A variety of plastic drive fasteners exist for securing members of varying thickness to one another. The fasteners are designed for push-in installation into preformed openings in the members being joined. One of the primary design goals with respect to such fasteners is to have low insertion force requirements combined with high fastener retention force. It is also desirable that the fasteners achieve precise fit and gripping with a range of thickness variations in the members being joined.
Originally, the fasteners were primarily used in round openings. More recently, however, the fasteners have been used in slotted openings. The drive fasteners currently available are generally capable of functioning adequately in either one or the other of the two types of openings but not in both.
A primary object of the subject invention is to provide a drive or push-in type fastener which can give satisfactory performance in either a round or slotted opening.
In accordance with the subjection invention, there is provided a one-piece drive fastener formed of plastic material for insertion through an aperture in a member and comprising an enlarged head having a rigid, cylindrical shank extending therefrom and terminating in a free end. A plurality of circumferentially spaced axial rows of aligned wing members extend generally radially outward from the shank. The wing elements each have the shape of an axially continuous circumferential segment of a thin walled truncated cone with a narrow first end joined to the cylindrical shank and a wider second end spaced outwardly of the shank and inclined toward the head. The wing elements are freely flexible in the direction toward the head but resist deflection in the direction away from the head and the wing elements in each row are spaced relatively uniformly axially along the shank but are axially offset from the wing elements in the next adjacent row.
Preferably, and in accordance with a more limited aspect of the invention, there are four rows of wing elements each having approximately a 90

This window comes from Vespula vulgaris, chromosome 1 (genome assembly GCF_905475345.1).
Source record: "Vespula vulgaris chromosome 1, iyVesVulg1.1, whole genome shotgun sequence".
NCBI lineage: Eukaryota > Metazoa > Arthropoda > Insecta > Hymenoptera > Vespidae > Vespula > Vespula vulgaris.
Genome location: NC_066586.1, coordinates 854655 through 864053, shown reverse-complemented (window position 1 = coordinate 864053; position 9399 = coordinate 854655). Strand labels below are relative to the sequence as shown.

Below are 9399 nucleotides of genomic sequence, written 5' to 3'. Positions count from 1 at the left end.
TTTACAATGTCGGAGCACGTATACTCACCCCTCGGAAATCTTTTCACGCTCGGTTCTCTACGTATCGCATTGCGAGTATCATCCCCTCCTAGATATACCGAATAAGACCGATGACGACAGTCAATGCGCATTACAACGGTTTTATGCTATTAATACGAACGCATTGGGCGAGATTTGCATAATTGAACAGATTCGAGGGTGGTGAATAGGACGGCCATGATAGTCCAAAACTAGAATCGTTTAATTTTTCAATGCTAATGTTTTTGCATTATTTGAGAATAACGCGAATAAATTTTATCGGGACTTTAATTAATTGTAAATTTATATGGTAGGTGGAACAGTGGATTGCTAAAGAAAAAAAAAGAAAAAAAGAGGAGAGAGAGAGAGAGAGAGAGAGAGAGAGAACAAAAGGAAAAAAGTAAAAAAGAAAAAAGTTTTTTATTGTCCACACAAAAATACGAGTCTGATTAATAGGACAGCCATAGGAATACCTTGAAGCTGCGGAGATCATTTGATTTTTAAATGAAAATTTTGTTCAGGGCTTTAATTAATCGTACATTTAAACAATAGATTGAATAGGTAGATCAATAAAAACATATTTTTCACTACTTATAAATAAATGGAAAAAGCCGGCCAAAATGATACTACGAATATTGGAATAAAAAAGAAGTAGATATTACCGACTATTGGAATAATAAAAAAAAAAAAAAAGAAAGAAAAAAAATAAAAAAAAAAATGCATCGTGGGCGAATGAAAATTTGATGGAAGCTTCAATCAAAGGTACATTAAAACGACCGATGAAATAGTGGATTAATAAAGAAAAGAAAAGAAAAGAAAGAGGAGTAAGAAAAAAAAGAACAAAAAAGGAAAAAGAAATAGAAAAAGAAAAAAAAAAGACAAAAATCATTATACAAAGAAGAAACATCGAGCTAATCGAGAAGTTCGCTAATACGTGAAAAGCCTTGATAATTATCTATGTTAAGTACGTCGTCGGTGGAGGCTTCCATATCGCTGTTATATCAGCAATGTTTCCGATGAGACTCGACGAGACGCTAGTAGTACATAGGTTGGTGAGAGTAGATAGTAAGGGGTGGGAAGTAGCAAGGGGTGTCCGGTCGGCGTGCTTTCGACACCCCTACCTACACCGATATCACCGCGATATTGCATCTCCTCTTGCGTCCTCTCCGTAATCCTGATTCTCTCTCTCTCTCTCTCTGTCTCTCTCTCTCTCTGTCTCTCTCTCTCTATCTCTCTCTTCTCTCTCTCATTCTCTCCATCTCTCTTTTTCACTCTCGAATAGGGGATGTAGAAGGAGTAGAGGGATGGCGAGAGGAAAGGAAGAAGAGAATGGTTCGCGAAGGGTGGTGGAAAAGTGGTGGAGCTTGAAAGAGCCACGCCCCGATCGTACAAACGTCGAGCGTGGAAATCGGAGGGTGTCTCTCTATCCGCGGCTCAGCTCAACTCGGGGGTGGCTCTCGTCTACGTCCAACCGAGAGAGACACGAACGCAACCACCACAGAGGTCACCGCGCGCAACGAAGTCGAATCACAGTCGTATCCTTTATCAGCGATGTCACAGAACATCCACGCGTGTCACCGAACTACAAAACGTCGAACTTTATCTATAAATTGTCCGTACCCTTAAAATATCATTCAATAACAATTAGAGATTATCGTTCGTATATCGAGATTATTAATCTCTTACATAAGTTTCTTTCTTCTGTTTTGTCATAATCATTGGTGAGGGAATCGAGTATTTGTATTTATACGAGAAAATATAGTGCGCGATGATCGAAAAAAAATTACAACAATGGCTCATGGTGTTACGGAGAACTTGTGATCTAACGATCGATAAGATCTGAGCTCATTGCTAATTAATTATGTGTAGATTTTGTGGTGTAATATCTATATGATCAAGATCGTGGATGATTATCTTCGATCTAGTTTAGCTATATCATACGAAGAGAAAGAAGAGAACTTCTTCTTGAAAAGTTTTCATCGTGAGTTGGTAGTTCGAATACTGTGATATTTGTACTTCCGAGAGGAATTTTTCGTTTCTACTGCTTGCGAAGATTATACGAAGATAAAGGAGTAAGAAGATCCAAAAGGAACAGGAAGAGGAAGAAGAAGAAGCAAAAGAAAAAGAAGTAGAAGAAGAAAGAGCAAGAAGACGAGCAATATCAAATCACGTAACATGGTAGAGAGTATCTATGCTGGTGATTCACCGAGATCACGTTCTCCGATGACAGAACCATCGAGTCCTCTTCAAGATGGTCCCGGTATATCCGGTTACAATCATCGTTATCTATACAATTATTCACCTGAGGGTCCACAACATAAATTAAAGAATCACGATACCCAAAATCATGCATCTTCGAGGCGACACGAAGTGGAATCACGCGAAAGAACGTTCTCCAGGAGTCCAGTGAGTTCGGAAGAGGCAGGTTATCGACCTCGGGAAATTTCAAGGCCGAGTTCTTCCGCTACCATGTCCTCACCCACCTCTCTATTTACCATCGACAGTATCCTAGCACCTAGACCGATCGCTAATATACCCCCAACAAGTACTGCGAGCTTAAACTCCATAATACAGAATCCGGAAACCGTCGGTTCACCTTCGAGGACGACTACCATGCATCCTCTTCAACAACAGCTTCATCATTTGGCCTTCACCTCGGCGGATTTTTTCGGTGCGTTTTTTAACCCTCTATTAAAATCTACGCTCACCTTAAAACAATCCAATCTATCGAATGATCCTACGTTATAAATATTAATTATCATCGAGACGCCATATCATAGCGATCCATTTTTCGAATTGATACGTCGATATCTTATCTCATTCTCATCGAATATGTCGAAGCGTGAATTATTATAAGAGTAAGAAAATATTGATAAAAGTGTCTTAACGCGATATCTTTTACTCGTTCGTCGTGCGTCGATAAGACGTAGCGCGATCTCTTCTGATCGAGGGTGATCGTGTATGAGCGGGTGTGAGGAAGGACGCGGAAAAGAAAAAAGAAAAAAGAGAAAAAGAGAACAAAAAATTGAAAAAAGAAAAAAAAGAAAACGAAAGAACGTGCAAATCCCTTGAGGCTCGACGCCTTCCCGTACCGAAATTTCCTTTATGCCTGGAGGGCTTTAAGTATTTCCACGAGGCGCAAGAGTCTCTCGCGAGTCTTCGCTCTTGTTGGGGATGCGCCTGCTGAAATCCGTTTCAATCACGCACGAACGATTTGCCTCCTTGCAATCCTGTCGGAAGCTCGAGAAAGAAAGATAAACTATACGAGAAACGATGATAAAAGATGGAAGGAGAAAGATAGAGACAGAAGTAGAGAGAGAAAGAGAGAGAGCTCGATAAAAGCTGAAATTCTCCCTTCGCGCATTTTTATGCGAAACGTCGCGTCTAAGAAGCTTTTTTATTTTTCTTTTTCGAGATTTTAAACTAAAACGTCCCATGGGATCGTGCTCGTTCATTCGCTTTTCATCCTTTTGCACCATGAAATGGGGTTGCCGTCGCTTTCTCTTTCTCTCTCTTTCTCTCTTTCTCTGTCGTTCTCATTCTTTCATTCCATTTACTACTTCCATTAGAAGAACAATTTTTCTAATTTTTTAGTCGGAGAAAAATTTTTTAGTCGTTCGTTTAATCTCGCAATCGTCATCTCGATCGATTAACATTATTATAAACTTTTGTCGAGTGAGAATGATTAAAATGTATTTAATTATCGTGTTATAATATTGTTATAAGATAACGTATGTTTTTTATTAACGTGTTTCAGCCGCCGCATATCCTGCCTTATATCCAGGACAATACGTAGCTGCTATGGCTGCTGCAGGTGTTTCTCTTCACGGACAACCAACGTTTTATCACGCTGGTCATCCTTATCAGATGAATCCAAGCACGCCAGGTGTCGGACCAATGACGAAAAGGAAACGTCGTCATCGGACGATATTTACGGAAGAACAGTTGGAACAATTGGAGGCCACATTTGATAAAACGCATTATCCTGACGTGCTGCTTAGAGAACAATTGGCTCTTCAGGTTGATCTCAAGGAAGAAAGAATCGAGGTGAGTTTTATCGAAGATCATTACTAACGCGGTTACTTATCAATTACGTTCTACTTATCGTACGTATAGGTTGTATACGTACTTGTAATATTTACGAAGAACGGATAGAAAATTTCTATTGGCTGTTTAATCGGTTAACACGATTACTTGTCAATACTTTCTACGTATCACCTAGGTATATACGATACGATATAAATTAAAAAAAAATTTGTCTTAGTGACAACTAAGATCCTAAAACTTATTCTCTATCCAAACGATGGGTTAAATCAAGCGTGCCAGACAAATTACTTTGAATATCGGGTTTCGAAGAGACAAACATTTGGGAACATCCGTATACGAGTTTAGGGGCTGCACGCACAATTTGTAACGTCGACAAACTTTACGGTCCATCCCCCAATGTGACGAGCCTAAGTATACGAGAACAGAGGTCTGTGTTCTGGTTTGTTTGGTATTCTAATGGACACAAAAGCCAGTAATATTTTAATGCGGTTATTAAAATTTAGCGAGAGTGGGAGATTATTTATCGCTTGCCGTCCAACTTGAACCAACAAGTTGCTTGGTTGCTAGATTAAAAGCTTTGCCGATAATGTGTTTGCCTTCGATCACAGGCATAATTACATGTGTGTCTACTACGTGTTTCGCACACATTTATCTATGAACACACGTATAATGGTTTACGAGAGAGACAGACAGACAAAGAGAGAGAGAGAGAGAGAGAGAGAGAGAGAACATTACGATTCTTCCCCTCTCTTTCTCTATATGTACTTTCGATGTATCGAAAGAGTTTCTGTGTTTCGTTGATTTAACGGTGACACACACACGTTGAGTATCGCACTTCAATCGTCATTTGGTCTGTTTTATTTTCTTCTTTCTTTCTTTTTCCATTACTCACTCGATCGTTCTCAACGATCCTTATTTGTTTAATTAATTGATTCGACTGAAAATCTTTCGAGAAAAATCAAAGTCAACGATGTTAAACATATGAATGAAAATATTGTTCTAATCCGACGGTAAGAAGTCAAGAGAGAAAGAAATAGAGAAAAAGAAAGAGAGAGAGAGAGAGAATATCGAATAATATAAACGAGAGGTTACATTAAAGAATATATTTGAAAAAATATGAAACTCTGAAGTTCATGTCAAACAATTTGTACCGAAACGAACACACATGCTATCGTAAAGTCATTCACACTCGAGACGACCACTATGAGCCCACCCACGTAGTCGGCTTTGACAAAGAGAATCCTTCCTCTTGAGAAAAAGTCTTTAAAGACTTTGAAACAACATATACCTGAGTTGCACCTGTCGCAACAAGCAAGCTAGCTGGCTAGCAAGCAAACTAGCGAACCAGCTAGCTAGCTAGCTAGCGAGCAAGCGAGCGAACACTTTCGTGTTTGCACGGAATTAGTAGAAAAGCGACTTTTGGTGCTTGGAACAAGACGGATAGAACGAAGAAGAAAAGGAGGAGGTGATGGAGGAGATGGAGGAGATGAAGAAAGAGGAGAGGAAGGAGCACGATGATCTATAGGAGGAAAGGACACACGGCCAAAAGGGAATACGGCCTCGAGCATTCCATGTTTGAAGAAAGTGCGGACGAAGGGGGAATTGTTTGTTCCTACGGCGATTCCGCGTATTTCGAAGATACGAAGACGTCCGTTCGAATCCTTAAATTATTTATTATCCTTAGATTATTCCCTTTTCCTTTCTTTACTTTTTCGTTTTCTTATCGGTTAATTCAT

In accordance with a still further and somewhat more limited aspect of the invention, the wing elements are integral with shank and have a circumferential extent which is substantially equal to that of the wing elements in every other row.
In accordance with yet another aspect of the invention, the wing elements form an angle relative to the shaft in the range of approximately 30
By forming the wing element as sections of a truncated cone and having their extent generally as indicated, the insertion forces are reduced relative to those prior art fasteners which have continuous circumferential conical wing sections. That is, the segmented wing design lessens the hoop stresses generated upon insertion of the fastener into a panel or work piece opening. However, engagement with the opening is maintained around the full circumference of the fastener. By using a design wherein the hoop stress generated upon insertion is reduced, the total wing element contact and engagement with the work piece can be greatly increased without significantly increasing the insertion force. On the other hand, however, the withdrawal force is significantly increased because of the increased surface contact area and the fact that the wings may be made somewhat more rigid and thereby provide greater resistance to bending away from the head.